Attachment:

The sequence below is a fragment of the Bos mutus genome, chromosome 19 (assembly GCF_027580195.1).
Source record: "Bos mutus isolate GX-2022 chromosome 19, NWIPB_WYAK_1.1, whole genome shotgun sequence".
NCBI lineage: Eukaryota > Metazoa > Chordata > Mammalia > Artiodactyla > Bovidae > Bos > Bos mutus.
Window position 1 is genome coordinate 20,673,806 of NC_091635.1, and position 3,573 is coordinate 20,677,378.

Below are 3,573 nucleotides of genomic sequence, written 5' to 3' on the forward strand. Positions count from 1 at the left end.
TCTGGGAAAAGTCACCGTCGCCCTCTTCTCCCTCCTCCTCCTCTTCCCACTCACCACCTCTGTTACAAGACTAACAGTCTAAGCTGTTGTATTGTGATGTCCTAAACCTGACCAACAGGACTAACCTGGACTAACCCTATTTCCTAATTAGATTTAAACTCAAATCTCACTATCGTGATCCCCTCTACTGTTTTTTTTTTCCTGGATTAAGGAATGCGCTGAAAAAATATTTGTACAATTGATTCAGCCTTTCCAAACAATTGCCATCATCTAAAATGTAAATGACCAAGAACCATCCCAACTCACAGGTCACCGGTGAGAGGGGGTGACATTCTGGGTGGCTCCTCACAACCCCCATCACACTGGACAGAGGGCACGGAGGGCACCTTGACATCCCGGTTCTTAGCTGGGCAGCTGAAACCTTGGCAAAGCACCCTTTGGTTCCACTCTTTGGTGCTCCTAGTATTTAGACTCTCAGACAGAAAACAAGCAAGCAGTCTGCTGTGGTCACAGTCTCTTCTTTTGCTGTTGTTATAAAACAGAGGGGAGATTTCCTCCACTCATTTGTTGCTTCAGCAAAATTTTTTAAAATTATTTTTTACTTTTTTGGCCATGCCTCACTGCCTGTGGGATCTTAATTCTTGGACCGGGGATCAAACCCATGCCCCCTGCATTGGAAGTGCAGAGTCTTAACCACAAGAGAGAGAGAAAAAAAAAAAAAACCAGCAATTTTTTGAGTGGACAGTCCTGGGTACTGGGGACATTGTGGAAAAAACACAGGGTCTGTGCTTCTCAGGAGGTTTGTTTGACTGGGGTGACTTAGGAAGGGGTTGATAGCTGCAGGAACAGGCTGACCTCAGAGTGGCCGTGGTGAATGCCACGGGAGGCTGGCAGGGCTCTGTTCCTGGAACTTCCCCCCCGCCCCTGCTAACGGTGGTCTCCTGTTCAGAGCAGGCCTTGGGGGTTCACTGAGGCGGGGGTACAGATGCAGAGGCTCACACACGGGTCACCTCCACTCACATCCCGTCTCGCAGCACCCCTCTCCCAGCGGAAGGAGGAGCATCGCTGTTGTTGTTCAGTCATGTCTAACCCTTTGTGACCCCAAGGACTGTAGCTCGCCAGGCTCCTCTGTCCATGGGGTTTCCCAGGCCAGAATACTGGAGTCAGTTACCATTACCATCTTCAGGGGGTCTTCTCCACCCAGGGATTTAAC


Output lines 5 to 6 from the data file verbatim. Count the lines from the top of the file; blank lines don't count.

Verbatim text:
Below are 3,573 nucleotides of genomic sequence, written 5' to 3' on the forward strand. Positions count from 1 at the left end.
TCTGGGAAAAGTCACCGTCGCCCTCTTCTCCCTCCTCCTCCTCTTCCCACTCACCACCTCTGTTACAAGACTAACAGTCTAAGCTGTTGTATTGTGATGTCCTAAACCTGACCAACAGGACTAACCTGGACTAACCCTATTTCCTAATTAGATTTAAACTCAAATCTCACTATCGTGATCCCCTCTACTGTTTTTTTTTTCCTGGATTAAGGAATGCGCTGAAAAAATATTTGTACAATTGATTCAGCCTTTCCAAACAATTGCCATCATCTAAAATGTAAATGACCAAGAACCATCCCAACTCACAGGTCACCGGTGAGAGGGGGTGACATTCTGGGTGGCTCCTCACAACCCCCATCACACTGGACAGAGGGCACGGAGGGCACCTTGACATCCCGGTTCTTAGCTGGGCAGCTGAAACCTTGGCAAAGCACCCTTTGGTTCCACTCTTTGGTGCTCCTAGTATTTAGACTCTCAGACAGAAAACAAGCAAGCAGTCTGCTGTGGTCACAGTCTCTTCTTTTGCTGTTGTTATAAAACAGAGGGGAGATTTCCTCCACTCATTTGTTGCTTCAGCAAAATTTTTTAAAATTATTTTTTACTTTTTTGGCCATGCCTCACTGCCTGTGGGATCTTAATTCTTGGACCGGGGATCAAACCCATGCCCCCTGCATTGGAAGTGCAGAGTCTTAACCACAAGAGAGAGAGAAAAAAAAAAAAAACCAGCAATTTTTTGAGTGGACAGTCCTGGGTACTGGGGACATTGTGGAAAAAACACAGGGTCTGTGCTTCTCAGGAGGTTTGTTTGACTGGGGTGACTTAGGAAGGGGTTGATAGCTGCAGGAACAGGCTGACCTCAGAGTGGCCGTGGTGAATGCCACGGGAGGCTGGCAGGGCTCTGTTCCTGGAACTTCCCCCCCGCCCCTGCTAACGGTGGTCTCCTGTTCAGAGCAGGCCTTGGGGGTTCACTGAGGCGGGGGTACAGATGCAGAGGCTCACACACGGGTCACCTCCACTCACATCCCGTCTCGCAGCACCCCTCTCCCAGCGGAAGGAGGAGCATCGCTGTTGTTGTTCAGTCATGTCTAACCCTTTGTGACCCCAAGGACTGTAGCTCGCCAGGCTCCTCTGTCCATGGGGTTTCCCAGGCCAGAATACTGGAGTCAGTTACCATTACCATCTTCAGGGGGTCTTCTCCACCCAGGGATTTAAC